Descrying
Descry De*scry", v. t. [imp. & p. p. {Descried}; p. pr. & vb. n. {Descrying}.] [OE. descrien, discrien, to espy, prob. from the proclaiming of what was espied, fr. OF. descrier to proclaim, cry down, decry, F. d['e]crier. The word was confused somewhat with OF. descriven, E. describe, OF. descrivre, from L. describere. See {Decry}.] 1. To spy out or discover by the eye, as objects distant or obscure; to espy; to recognize; to discern; to discover. [1913 Webster]

And the house of Joseph sent to descry Bethel. --Judg. i. 23. [1913 Webster]

Edmund, I think, is gone . . . to descry The strength o' the enemy. --Shak. [1913 Webster]

And now their way to earth they had descried. --Milton. [1913 Webster]

2. To discover; to disclose; to reveal. [R.] [1913 Webster]

His purple robe he had thrown aside, lest it should descry him. --Milton.

Syn: To see; behold; espy; discover; discern. [1913 Webster]


The Collaborative International Dictionary of English. 2000.

Look at other dictionaries:

  • descrying — de·scry || dɪ skraɪ v. see; see from far away; discover …   English contemporary dictionary

  • descrying — …   Useful english dictionary

  • Descried — Descry De*scry , v. t. [imp. & p. p. {Descried}; p. pr. & vb. n. {Descrying}.] [OE. descrien, discrien, to espy, prob. from the proclaiming of what was espied, fr. OF. descrier to proclaim, cry down, decry, F. d[ e]crier. The word was confused… …   The Collaborative International Dictionary of English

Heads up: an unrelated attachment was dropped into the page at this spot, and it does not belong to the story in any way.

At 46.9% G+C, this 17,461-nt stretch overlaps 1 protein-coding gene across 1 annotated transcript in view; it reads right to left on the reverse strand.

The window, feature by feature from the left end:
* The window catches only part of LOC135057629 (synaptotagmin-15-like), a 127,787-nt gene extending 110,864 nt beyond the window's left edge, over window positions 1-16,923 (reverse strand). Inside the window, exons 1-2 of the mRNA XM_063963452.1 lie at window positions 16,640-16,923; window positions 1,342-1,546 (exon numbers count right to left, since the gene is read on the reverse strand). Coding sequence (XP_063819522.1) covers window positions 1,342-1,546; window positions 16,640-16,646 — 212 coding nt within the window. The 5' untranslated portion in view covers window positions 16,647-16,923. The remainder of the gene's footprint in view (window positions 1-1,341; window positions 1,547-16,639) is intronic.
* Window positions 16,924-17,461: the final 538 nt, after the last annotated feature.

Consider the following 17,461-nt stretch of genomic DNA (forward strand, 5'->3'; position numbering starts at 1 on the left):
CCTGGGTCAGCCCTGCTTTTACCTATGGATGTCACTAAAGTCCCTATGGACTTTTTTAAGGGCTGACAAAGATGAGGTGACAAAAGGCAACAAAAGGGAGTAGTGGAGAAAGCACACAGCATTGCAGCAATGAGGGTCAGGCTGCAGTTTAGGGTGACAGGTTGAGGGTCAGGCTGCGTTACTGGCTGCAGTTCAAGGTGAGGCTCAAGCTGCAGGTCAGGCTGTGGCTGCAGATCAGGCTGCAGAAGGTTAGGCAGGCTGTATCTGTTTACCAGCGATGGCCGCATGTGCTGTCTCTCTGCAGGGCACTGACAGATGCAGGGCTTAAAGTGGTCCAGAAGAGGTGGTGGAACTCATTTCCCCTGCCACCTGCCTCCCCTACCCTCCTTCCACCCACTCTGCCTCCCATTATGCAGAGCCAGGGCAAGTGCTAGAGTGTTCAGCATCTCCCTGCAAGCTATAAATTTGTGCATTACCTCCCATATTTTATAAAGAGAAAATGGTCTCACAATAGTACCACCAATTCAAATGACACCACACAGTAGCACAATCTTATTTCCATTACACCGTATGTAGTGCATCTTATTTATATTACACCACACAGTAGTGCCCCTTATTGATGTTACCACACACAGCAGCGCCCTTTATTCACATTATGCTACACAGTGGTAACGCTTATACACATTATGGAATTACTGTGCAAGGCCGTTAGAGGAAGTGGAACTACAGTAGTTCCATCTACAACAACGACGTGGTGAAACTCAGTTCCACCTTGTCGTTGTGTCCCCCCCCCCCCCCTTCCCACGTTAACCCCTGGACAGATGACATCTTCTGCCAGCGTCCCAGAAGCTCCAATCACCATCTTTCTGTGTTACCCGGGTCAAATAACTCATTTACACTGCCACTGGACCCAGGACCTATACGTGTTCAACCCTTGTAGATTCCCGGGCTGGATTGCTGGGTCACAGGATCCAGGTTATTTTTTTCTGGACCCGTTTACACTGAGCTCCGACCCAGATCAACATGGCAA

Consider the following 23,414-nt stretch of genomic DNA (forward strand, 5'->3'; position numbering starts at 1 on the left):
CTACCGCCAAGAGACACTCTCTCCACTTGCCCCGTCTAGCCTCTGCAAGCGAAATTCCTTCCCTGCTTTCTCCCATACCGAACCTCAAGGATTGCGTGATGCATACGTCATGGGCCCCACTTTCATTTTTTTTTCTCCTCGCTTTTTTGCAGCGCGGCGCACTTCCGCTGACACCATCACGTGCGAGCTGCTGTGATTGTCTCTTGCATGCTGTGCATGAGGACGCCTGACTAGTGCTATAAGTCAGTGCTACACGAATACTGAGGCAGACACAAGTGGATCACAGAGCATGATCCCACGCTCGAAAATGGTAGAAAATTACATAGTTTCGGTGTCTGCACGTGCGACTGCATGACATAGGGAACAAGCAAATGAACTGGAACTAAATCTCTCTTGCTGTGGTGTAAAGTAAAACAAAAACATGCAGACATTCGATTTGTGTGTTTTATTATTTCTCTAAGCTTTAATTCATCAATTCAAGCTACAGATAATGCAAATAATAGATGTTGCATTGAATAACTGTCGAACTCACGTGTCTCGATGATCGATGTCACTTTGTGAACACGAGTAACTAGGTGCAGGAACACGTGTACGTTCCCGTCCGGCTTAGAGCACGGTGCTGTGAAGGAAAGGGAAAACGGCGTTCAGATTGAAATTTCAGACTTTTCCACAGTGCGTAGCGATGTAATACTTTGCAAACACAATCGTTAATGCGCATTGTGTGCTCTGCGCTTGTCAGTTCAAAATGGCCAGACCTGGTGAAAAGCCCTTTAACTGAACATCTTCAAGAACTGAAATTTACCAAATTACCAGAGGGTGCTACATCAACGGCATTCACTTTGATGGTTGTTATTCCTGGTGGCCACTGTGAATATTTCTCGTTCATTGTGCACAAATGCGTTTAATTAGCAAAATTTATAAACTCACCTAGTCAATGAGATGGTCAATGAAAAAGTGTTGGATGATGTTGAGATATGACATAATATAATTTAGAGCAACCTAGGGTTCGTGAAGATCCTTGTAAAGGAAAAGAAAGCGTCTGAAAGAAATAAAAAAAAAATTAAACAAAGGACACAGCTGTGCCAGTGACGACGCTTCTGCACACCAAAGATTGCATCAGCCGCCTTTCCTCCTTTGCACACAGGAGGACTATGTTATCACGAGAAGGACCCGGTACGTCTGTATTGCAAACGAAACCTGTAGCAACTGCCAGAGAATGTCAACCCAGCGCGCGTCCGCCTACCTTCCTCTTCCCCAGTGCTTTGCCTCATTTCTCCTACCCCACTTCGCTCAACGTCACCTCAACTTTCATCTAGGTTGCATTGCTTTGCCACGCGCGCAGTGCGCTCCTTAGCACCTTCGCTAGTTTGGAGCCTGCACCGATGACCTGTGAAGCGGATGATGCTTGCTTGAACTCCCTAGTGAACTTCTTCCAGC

• Descry — De*scry , v. t. [imp. & p. p. {Descried}; p. pr. & vb. n. {Descrying}.] [OE. descrien, discrien, to espy, prob. from the proclaiming of what was espied, fr. OF. descrier to proclaim, cry down, decry, F. d[ e]crier. The word was confused somewhat… …   The Collaborative International Dictionary of English

  • descry — I. transitive verb (descried; descrying) Etymology: Middle English descrien to proclaim, reveal, from Anglo French *descrier, alteration of Old French decrier more at decry Date: 14th century 1. a. to catch sight of < I descried a sail Jonathan… …   New Collegiate Dictionary

  • Charles Howard, 1st Earl of Nottingham — For other people named Charles Howard, see Charles Howard (disambiguation). The Earl of Nottingham Charles Howard c. 1620. Detail of a portrait by Daniel Mytens the Elder. Spouse(s) Catherine Carey …   Wikipedia

  • Methods of divination — This article is about the numerous varieties of divination. For divination as a whole, see Divination. Innumerable methods of divination can be found around the world, and many cultures practice the same methods under different names. During the… …   Wikipedia

  • John William Miller — (1895–1978) was an American philosopher in the idealist tradition. His work appears in six published volumes, including The Paradox Cause (1978) and most recently The Task of Criticism (2006). His principal philosophical ambitions were 1) to… …   Wikipedia

  • descry — descrier, n. /di skruy /, v.t., descried, descrying. 1. to see (something unclear or distant) by looking carefully; discern; espy: The lookout descried land. 2. to discover; perceive; detect. [1250 1300; ME descrien < OF de(s)crïer to proclaim,… …   Universalium

  • SARTOR RESARTUS —    (i. e. the tailor patched), a book written by Carlyle at CRAIGENPUTTOCK (q.v.) in 1831, published piecemeal in Frazer s Magazine in 1833 34, and that first appeared in a book form in America, under Emerson s auspices, in 1836, but not in… …   The Nuttall Encyclopaedia

Share the article and excerpts

Direct link
Do a right-click on the link above
and select “Copy Link”